The integration of design thinking and computational thinking helps create a structured and systematic approach for young students to gain the confidence they need to create human-centric innovations for complex real-world problems.


A Melting Pot of Different Subjects

“We could see that the students are enjoying themselves as they can solve problems in the real-world environment with the knowledge that they gain in the classroom. This is where the joy of learning comes in.”

Mdm Salmi Rahmat, on how ALP programmes encourage the joy of learning among students


Although the ALP curriculum focuses largely on technology and coding, the programme also incorporates a myriad of other subjects into one project task. Subjects such as Science, Mathematics and Art are also integrated into the ALP curriculum.


Science is integrated when students explore the topic of sustainability, and conduct investigations and experiments to test their ideas. Mathematics is incorporated when students deal with logical and rational thinking as they embark on their project tasks. Lastly, Arts is infused into the curriculum in the form of craftwork when the students are creating their prototypes.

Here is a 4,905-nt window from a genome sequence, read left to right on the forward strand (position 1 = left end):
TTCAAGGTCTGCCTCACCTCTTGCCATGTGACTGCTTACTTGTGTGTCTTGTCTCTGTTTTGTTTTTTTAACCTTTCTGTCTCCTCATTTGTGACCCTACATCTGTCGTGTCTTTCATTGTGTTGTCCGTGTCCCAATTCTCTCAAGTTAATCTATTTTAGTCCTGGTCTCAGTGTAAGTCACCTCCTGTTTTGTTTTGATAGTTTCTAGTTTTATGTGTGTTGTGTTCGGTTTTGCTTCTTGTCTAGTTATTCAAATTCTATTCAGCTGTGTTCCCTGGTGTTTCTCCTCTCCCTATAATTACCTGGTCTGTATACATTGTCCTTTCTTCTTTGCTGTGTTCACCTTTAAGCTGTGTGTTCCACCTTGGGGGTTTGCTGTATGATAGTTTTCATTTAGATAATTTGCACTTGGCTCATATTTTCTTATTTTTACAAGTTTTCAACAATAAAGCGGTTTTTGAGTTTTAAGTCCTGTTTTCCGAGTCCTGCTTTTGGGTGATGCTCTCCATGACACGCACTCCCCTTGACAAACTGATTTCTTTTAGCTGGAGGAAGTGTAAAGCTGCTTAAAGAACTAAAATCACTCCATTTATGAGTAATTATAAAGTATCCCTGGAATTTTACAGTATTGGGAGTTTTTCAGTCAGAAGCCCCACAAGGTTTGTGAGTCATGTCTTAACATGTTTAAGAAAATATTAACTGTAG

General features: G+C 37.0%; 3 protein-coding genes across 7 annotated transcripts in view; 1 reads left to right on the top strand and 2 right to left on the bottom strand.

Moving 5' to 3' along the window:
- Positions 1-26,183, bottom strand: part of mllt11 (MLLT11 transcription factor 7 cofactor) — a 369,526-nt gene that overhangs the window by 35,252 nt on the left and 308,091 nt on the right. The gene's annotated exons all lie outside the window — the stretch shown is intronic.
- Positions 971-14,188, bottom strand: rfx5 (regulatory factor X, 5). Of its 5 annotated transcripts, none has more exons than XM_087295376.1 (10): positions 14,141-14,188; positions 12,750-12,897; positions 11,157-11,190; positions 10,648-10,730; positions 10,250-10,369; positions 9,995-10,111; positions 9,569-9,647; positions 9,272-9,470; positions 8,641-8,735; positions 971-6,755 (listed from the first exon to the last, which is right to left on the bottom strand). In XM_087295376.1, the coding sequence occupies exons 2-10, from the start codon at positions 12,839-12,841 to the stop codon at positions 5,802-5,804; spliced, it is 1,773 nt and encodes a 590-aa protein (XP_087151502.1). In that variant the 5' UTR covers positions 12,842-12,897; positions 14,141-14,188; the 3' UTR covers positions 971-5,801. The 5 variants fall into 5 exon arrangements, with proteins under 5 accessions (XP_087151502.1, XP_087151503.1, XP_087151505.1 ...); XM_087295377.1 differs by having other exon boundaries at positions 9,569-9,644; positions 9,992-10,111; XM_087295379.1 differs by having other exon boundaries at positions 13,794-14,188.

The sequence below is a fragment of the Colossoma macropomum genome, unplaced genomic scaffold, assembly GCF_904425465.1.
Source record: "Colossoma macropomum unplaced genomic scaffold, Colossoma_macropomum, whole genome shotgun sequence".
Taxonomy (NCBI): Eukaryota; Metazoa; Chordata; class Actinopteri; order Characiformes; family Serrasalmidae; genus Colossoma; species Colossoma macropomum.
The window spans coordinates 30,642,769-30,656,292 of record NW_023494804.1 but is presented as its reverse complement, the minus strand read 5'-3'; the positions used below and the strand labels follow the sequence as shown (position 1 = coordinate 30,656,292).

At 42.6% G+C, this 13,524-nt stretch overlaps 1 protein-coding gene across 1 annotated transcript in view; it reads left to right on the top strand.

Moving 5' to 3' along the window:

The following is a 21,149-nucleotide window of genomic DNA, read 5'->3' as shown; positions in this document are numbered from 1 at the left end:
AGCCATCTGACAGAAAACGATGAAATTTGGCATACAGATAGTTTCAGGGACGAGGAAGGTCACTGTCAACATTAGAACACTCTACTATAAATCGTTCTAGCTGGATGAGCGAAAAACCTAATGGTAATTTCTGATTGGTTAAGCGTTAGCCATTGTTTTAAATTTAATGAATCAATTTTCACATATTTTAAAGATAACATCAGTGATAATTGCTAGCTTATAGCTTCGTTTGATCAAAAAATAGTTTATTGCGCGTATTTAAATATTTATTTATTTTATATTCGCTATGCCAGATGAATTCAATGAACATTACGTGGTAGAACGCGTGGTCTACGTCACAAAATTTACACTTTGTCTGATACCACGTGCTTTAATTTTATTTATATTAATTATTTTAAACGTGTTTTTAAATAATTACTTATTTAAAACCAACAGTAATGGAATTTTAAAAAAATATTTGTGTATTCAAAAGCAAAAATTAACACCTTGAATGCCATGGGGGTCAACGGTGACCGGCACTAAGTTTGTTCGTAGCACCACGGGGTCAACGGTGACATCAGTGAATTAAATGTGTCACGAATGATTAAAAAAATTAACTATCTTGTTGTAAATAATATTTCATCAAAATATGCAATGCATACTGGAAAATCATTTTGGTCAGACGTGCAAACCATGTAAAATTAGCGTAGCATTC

Additionally, the ALP curriculum is an effective way to help students see the connection between the knowledge they learn during classes and real-world applications. “We could see that the students are enjoying themselves as they can solve problems in the real-world environment with the knowledge that they gain in the classroom. This is where the joy of learning comes in,” Head of Science Department Mdm Salmi Rahmat shares.


An Overflowing Fountain of Creativity

Since the inception of the ALP programme, CKPS students have produced plenty of creative and innovative ideas such as solutions to mitigate food wastage and designing automated toilet bowl flusher.


Citing a recent example, Ms Peh Jing Er shares that, “when the COVID-19 pandemic heavily disrupted the operations of the schools, many groups of students came up with the idea of automated soap or sanitiser dispenser and automated water tap saver.” This shows that the students are aware of the challenges around them, and they are empowered enough to propose solutions to mitigate the school’s operational challenges.